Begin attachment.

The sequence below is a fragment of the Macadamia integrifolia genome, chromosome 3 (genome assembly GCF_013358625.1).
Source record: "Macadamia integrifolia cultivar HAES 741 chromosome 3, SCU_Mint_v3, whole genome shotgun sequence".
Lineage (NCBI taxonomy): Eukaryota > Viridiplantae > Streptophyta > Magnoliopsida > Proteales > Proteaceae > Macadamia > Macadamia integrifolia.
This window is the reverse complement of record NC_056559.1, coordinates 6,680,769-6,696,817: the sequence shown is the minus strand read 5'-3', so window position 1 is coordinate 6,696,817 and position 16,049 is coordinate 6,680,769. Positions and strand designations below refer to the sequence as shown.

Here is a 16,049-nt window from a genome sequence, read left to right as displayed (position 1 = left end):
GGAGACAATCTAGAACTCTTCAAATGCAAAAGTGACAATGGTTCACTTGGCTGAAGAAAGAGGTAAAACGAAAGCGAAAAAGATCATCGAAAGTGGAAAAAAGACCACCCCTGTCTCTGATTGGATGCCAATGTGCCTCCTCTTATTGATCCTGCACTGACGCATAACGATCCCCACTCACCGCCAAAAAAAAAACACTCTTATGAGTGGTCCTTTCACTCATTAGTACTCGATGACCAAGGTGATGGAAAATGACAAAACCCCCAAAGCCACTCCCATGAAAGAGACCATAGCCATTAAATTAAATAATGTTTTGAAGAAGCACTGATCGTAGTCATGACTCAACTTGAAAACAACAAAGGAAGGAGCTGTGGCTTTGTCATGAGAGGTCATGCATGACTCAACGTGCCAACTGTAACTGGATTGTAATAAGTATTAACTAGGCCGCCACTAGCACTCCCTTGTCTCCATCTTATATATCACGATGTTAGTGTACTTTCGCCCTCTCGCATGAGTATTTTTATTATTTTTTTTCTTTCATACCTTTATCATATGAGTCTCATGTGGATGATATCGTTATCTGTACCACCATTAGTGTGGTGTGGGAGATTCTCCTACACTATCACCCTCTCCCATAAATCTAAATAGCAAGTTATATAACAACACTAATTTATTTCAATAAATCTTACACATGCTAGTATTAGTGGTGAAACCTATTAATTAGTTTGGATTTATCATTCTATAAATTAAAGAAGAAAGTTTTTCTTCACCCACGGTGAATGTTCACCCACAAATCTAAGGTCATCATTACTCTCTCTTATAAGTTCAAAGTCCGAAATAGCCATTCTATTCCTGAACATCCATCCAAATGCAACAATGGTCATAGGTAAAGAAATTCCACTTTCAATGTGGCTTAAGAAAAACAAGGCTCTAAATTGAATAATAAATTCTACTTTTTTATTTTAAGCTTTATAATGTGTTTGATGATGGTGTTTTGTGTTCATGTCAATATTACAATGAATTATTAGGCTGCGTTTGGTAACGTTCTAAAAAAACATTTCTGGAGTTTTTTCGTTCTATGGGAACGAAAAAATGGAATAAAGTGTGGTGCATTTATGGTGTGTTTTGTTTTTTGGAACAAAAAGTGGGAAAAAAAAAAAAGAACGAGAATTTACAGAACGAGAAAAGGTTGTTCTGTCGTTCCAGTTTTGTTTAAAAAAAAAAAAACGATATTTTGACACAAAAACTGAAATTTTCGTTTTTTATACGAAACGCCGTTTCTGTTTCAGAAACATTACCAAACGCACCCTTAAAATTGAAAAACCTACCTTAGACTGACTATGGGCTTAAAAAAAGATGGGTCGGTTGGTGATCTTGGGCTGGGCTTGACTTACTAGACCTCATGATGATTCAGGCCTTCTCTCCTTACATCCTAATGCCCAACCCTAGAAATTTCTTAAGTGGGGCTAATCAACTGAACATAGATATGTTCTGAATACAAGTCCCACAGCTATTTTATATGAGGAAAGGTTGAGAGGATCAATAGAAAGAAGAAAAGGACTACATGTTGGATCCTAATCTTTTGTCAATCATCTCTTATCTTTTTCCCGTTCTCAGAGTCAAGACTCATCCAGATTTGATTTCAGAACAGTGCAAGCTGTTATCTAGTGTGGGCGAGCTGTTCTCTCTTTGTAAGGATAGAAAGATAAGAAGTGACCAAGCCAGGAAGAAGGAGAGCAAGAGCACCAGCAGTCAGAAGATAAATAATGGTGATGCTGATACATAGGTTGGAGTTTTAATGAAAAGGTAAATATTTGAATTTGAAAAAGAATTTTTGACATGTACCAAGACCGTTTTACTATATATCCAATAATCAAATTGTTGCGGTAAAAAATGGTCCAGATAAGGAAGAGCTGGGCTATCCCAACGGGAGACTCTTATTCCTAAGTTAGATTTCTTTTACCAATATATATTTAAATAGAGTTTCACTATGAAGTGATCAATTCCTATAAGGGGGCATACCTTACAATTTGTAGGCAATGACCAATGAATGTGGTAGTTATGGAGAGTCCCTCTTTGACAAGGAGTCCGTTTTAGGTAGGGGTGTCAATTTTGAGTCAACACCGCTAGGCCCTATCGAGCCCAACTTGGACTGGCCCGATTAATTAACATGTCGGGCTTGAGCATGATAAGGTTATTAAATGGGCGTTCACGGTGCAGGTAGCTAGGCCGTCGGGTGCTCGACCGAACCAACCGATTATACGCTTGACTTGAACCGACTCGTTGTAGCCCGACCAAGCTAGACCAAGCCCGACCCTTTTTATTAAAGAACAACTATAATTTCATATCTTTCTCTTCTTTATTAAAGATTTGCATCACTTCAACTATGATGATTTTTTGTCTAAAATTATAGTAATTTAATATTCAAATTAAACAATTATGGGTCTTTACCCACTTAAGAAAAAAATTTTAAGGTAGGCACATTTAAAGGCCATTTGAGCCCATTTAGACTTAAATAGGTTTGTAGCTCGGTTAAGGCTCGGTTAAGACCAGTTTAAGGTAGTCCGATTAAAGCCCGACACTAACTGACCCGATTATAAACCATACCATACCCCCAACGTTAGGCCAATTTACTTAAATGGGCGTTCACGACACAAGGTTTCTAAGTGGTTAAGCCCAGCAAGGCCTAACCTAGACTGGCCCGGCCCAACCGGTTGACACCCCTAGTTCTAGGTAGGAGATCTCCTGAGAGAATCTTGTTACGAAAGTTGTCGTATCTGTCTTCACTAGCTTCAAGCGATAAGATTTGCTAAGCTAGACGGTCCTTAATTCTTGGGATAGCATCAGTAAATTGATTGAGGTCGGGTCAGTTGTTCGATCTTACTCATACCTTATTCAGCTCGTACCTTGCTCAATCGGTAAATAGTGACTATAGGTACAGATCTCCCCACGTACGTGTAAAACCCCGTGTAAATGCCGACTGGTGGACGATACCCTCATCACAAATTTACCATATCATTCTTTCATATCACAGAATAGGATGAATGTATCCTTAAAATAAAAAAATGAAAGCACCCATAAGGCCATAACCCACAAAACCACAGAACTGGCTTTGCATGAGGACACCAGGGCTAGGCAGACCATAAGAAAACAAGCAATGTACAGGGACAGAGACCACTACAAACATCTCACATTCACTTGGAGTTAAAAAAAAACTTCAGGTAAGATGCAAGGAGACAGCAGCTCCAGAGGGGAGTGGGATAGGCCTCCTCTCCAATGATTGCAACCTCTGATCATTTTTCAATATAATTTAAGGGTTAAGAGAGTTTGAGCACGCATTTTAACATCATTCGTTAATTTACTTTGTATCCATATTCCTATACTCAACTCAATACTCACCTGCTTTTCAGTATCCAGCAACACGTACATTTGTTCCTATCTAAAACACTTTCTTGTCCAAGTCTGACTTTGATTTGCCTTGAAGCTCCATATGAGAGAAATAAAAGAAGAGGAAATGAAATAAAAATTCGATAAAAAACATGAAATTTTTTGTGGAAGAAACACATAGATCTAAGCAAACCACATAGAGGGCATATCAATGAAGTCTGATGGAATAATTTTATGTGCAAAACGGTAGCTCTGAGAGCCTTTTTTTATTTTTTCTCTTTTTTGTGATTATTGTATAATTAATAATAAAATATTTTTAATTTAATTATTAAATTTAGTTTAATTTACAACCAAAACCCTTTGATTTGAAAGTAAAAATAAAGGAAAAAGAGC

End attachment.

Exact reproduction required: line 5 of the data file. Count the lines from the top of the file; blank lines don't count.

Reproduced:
Here is a 16,049-nt window from a genome sequence, read left to right as displayed (position 1 = left end):